On the chance you’re not familiar with it, Busey Woods is a fifty-nine-acre natural area adjacent to the Anita Purves Nature Center just north of Crystal Lake Park. It’s a remnant of what was called the Big Grove, ten square miles of forest that stood in a sea of tallgrass prairie before the settlement of Champaign County by European Americans.

Busey Woods is notable for its mature oak and hickory trees, as well as the vernal pools that mark the former streambed of the Saline Branch, the stream which now runs through a straightened channel along the eastern edge of the woods. Had it not been for the efforts of local citizens, Busey woods would have been destroyed to make way for industrial development in the 1960s.

Given the scarcity of natural areas in east central Illinois, Busey Woods is an important home for wildlife, from smallmouth salamanders that breed in the pools, to red fox, deer, owls, and other forest birds. It is also an essential stopover and excellent spot for birdwatching during spring and fall migrations.

According to Derek Liebert, Natural Areas Coordinator for the Urbana Park District, the primary motive for the boardwalk was to provide increased access to the woods. Park District personnel anticipate that the boardwalk will make the woods accessible to several new groups of users, including people with physical restrictions, parents with children in strollers, and the like.

They also anticipate that the boardwalk, which is visible from the adjacent road, will prompt people who might have just driven by before to recognize the woods as a public natural area.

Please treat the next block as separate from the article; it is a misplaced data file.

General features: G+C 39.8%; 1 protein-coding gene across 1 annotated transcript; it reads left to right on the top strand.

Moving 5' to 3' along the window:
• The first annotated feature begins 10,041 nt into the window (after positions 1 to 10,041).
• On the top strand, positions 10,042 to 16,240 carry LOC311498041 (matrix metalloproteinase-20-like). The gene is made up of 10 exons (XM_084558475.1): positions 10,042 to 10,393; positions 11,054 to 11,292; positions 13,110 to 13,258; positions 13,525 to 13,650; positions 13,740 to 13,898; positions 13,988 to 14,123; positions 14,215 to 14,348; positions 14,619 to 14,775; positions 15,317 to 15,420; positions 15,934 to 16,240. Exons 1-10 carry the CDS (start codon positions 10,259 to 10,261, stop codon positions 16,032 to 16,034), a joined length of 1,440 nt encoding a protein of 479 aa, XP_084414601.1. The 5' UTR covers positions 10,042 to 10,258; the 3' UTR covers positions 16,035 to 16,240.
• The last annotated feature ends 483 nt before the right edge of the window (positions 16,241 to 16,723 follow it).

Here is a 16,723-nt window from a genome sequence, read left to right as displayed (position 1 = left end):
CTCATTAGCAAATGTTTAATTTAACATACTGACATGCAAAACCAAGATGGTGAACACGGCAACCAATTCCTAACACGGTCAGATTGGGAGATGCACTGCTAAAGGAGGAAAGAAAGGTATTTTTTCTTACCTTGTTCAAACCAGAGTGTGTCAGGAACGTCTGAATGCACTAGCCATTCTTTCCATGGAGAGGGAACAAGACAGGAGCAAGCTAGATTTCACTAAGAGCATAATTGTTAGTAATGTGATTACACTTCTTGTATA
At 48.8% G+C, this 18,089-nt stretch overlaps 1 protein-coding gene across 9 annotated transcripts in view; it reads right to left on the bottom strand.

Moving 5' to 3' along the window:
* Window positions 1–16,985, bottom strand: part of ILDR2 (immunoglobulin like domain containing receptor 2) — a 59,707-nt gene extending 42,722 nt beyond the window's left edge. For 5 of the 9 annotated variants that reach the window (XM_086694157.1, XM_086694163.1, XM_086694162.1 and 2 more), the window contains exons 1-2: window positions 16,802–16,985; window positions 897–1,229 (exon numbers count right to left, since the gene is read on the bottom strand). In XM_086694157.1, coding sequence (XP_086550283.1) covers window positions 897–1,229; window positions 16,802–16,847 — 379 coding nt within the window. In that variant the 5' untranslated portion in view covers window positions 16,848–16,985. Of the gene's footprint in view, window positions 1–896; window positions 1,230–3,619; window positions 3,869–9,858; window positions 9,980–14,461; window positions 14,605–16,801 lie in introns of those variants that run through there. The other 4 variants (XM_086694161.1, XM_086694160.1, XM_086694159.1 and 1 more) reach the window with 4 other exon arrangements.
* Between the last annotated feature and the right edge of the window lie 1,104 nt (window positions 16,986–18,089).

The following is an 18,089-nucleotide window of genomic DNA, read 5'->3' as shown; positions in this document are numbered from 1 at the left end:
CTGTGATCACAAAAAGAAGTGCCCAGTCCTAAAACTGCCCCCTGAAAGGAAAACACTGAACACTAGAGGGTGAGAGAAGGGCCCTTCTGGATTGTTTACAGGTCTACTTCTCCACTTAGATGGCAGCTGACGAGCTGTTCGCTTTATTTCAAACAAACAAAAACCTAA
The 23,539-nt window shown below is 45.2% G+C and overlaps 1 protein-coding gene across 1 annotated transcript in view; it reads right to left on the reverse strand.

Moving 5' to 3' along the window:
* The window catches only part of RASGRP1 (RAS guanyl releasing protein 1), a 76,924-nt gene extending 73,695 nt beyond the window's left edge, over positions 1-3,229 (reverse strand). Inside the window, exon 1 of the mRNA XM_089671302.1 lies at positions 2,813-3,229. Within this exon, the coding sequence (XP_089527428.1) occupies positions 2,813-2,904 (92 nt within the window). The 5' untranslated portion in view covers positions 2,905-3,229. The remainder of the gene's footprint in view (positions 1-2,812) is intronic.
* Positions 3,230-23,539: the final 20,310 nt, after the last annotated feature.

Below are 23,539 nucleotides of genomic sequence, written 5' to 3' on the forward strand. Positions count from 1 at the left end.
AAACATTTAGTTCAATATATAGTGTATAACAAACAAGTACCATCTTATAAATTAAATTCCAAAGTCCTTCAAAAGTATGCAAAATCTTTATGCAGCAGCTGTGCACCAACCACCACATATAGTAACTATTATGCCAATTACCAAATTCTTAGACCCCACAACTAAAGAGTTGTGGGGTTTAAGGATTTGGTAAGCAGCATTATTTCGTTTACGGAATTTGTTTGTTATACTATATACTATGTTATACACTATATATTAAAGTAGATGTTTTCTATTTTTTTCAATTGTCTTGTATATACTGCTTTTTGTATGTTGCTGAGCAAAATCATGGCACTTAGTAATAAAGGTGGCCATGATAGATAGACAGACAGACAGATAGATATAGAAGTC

The boardwalk also compensates for the wet nature of the woods, especially the vernal pools. After a significant rainfall, particularly in the spring when the Nature Center conducts large numbers of school programs, these ponds breach their banks and flood large portions of the woods.

The boardwalk itself is constructed of non-arsenic treated white pine and features three pop-out overlook areas with benches. These pop-outs will be incorporated into the many environmental programs that are conducted in the woods. During one such program, for example, children use dip nets to sample the diverse aquatic communities of the north pond.

The park district is now working with Taylor Studios of Rantoul to design interpretive panels to be stationed along the boardwalk next spring. These panels will call attention to seasonal changes, provide history, explain management practices, and introduce ecological concepts.

The park district is also currently restoring, planting, and seeding the few areas that were adversely impacted during boardwalk construction. Volunteers interested in helping out with such restoration projects are encouraged to contact the Anita Purves Nature Center to sign up for one of the regularly scheduled workdays.